Thursday, July 19, 2007


Does truth matter? A fair question to ask, particularly in a political season where "facts" and "figures" are being thrown around for the benefit of a candidate and his or her position. Consider health care as an example. The mantra you hear over goes like this;

"In a May 31 speech, Sen. Hillary Clinton, D-N.Y., said: "It's really indefensible that we now have more than 45 million uninsured Americans, 9 million of whom are children, and the vast majority of whom are from working families."

"ABC News medical expert Dr. Tim Johnson praised a "bold" and "politically brilliant" universal health-coverage plan on the April 26 edition of "Good Morning America."

"It's bold because it does propose to cover all Americans, including the 47 million now who are uninsured, within five years," said Johnson."

Michael Moore's new film is "SICKO" the director's website claims a very high number of uninsured: "There are nearly 50 million Americans without health insurance."

While those figures are sobering and stir up emotion and could even garner a candidate like Clinton support, are they true? Some would challenge the veracity of these statistics. Business and Media Institute is a Virginia-based division of the Media Research Center, a nonprofit watchdog organization designed to bring balance and responsibility to the media. They challenge the truth of these often quoted statistics;

"The actual total is open to debate," says BMI analyst Julia Seymour. "But there are millions of people who should be excluded from that [high] tally, including: those who aren't American citizens, people who can afford their own insurance, and people who already qualify for government coverage but haven't signed up."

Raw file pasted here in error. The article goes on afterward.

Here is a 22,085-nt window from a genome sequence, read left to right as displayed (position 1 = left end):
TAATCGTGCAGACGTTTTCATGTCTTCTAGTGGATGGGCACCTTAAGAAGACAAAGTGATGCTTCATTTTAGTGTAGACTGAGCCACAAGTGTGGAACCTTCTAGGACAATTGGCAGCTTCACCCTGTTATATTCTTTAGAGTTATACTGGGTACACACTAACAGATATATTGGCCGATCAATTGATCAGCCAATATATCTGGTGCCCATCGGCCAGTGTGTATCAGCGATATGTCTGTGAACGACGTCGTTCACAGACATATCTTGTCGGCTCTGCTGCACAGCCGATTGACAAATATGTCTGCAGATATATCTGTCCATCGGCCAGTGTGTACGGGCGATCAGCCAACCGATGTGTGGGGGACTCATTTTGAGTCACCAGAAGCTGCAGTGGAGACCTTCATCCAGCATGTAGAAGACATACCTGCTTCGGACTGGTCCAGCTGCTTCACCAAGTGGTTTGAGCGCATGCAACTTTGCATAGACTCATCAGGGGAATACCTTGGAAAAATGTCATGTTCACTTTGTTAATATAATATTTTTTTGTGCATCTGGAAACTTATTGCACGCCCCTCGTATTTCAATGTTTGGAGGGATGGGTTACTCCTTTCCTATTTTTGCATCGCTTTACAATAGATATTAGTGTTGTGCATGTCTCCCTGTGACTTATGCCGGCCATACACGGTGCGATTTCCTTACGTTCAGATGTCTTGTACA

She notes government statistics also show 45 percent of people without insurance are not completely in dire straits, as they'll have coverage again within four months after switching jobs.

"Accounting for all those factors, one prominent study places the total for the long-term uninsured as low as 8.2 million – a very different reality than the media and national health care advocates claim," said Seymour."

That is quite a difference, 45 million or 8.2 million. I would bet that most if not all of you have never heard that the number might be as low as 8 million. All you hear is over 40 million, over and over and over again, from the liberal media and their candidates. To make their case, to create fear in the hearts of the American people, which is how they try to win voters, not on ideas, they must quote the inflated and very likely untrue statistics.

Does the truth matter? November 2008 will give you your answer!

blog you later,
pastor tom